Friday, 9 May 2008


“Cookery has become a noble art, a noble science; cooks are gentlemen.” - Robert Burton

The pavlova is a very popular dessert in both Australia and New Zealand. It is named after Anna Pavlova, the famous Russian ballerina who toured Australia and New Zealand in 1926 and Australia again in 1929. In 1934, the chef of the Hotel Esplanade in Perth, Western Australia, Herbert Sachse, created the pavlova. The dish is sweet, light, foamy white and delicious. A truly poetic interpretation of a great dancer’s angelic stage presence in sugar and egg-white.

There is some controversy over which country it originates from - both Australia and New Zealand claim the Pavlova as their national dish. The Meringue Cake was common in NZ in the early 1930s. In 1973, Sachse stated in a magazine interview that he sought to improve the Meringue Cake recipe that he found in the Women’s Mirror Magazine on April 2, 1935. That recipe was contributed by a New Zealander.

5 egg whites
pinch salt
250 g caster sugar/sugar (equal parts)
1 teaspoon white vinegar
1/2 teaspoon vanilla essence
2 level teaspoons cornflour
(Please note the following equivalents:
Caster sugar or fine/super fine sugar; corn flour or cornstarch)
Whipped cream
Fruit to decorate: Sliced kiwifruit, peaches, strawberries, blueberries and passionfruit pulp.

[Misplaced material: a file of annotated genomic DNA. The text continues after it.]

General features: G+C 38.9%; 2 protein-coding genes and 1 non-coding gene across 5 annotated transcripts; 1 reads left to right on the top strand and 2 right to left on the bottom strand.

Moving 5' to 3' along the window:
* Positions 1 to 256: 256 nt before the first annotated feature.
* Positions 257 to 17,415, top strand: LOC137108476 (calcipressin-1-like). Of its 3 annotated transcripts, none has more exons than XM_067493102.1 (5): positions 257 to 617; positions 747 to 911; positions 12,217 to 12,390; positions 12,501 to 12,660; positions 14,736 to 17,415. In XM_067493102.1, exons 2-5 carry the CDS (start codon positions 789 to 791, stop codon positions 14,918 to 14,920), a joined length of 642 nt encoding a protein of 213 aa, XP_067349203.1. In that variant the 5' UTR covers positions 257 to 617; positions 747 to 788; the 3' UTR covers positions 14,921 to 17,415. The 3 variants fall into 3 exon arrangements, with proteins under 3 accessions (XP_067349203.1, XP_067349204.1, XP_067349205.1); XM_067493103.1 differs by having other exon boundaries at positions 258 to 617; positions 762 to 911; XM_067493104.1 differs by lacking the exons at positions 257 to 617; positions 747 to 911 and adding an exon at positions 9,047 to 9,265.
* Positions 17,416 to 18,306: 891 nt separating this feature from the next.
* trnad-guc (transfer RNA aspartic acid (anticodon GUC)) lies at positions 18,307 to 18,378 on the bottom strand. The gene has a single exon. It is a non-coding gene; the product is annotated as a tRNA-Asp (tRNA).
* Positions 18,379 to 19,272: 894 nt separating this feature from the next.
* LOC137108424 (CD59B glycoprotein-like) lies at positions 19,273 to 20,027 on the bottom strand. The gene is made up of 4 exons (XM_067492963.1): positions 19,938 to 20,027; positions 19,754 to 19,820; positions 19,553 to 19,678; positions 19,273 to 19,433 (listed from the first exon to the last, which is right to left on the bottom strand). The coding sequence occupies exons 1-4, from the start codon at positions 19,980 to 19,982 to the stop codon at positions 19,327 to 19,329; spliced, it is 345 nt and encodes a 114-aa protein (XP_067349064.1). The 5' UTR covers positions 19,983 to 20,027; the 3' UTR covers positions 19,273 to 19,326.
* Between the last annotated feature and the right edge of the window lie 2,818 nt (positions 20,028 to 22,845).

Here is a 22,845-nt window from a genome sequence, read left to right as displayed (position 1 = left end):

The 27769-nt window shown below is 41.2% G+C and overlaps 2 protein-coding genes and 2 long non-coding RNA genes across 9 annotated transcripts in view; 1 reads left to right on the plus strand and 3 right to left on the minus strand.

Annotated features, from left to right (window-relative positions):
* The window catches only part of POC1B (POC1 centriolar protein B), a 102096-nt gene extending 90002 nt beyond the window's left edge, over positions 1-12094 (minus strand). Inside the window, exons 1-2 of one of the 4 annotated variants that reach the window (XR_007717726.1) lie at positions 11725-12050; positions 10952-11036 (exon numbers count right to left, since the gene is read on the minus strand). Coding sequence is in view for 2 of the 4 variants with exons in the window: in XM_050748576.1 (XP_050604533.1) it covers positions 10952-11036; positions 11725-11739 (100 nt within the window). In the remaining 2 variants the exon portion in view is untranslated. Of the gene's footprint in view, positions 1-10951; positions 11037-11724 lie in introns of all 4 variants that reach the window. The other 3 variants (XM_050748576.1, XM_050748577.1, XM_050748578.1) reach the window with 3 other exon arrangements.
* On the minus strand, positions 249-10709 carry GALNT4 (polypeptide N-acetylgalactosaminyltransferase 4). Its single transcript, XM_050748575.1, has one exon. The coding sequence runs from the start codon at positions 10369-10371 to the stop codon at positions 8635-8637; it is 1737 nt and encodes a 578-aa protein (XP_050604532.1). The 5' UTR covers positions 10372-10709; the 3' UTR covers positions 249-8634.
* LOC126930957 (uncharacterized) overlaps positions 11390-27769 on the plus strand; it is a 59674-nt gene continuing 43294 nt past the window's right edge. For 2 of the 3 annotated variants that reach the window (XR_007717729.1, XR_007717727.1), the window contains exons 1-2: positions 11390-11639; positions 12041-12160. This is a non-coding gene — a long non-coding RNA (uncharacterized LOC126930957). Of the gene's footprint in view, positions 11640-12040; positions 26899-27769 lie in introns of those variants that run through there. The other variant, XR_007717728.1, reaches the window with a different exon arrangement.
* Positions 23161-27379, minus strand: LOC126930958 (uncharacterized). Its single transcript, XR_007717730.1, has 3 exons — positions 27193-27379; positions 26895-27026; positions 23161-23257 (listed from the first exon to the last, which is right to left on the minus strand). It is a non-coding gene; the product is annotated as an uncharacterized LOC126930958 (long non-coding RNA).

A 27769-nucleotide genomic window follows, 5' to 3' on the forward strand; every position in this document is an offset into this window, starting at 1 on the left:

Preheat oven to 200˚C. Lightly grease oven tray, line with baking paper or use non-stick cooking spray. Beat the whites of eggs with a pinch of salt until stiff (until peaks form). Continue beating, gradually adding sugar, vinegar and vanilla, until of thick consistency. Lightly fold in cornflour.
 Pile mixture into circular shape, making hollow in centre for filling. (Mixture will swell during cooking).
Electric oven: Turn oven to 130˚C and bake undisturbed for 1.5 hours.
Gas oven: Bake at 200˚C for ten minutes, then turn oven to 130˚C and bake a further hour. Fan forced oven: temperature and time needs to be adjusted accordingly.
Turn oven off, leave pavlova in oven until cool.
Top with whipped cream and decorate with fruit.

When seeing the dessert, it is easy to understand why some people say it was inspired by one of Pavlova’s famous tutus, draped in green silk cabbage roses. The basic shape was provided by a meringue case, while the froth of the net was suggested by whipped cream with slices of kiwifruit for the green roses. I must say that while in Perth I enjoyed a delicious slice of pavlova, home made too! Thank you, Rosanne!

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